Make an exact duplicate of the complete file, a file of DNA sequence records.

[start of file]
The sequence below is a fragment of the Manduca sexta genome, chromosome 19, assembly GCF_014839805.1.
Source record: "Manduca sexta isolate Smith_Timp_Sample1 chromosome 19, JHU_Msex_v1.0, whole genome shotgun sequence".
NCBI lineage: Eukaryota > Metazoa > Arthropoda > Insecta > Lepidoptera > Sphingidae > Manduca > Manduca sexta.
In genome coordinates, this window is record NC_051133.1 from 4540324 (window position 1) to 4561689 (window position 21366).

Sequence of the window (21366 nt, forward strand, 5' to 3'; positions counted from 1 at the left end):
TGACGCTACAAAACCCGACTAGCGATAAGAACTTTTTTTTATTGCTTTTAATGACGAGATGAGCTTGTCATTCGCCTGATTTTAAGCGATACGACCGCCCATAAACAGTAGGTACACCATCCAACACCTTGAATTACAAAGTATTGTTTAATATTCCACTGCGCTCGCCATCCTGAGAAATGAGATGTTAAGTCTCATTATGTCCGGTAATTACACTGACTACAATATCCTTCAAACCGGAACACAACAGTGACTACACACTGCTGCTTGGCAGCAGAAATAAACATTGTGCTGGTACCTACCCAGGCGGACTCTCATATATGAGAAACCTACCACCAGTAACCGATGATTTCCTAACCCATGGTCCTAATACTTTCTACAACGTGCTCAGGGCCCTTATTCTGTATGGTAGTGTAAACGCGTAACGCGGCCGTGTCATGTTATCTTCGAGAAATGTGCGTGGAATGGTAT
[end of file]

The sequence below is a fragment of the Manduca sexta genome, chromosome 19, assembly GCF_014839805.1.
Source record: "Manduca sexta isolate Smith_Timp_Sample1 chromosome 19, JHU_Msex_v1.0, whole genome shotgun sequence".
NCBI lineage: Eukaryota > Metazoa > Arthropoda > Insecta > Lepidoptera > Sphingidae > Manduca > Manduca sexta.
In genome coordinates, this window is record NC_051133.1 from 4540324 (window position 1) to 4561689 (window position 21366).

Sequence of the window (21366 nt, forward strand, 5' to 3'; positions counted from 1 at the left end):
TGACGCTACAAAACCCGACTAGCGATAAGAACTTTTTTTTATTGCTTTTAATGACGAGATGAGCTTGTCATTCGCCTGATTTTAAGCGATACGACCGCCCATAAACAGTAGGTACACCATCCAACACCTTGAATTACAAAGTATTGTTTAATATTCCACTGCGCTCGCCATCCTGAGAAATGAGATGTTAAGTCTCATTATGTCCGGTAATTACACTGACTACAATATCCTTCAAACCGGAACACAACAGTGACTACACACTGCTGCTTGGCAGCAGAAATAAACATTGTGCTGGTACCTACCCAGGCGGACTCTCATATATGAGAAACCTACCACCAGTAACCGATGATTTCCTAACCCATGGTCCTAATACTTTCTACAACGTGCTCAGGGCCCTTATTCTGTATGGTAGTGTAAACGCGTAACGCGGCCGTGTCATGTTATCTTCGAGAAATGTGCGTGGAATGGTAT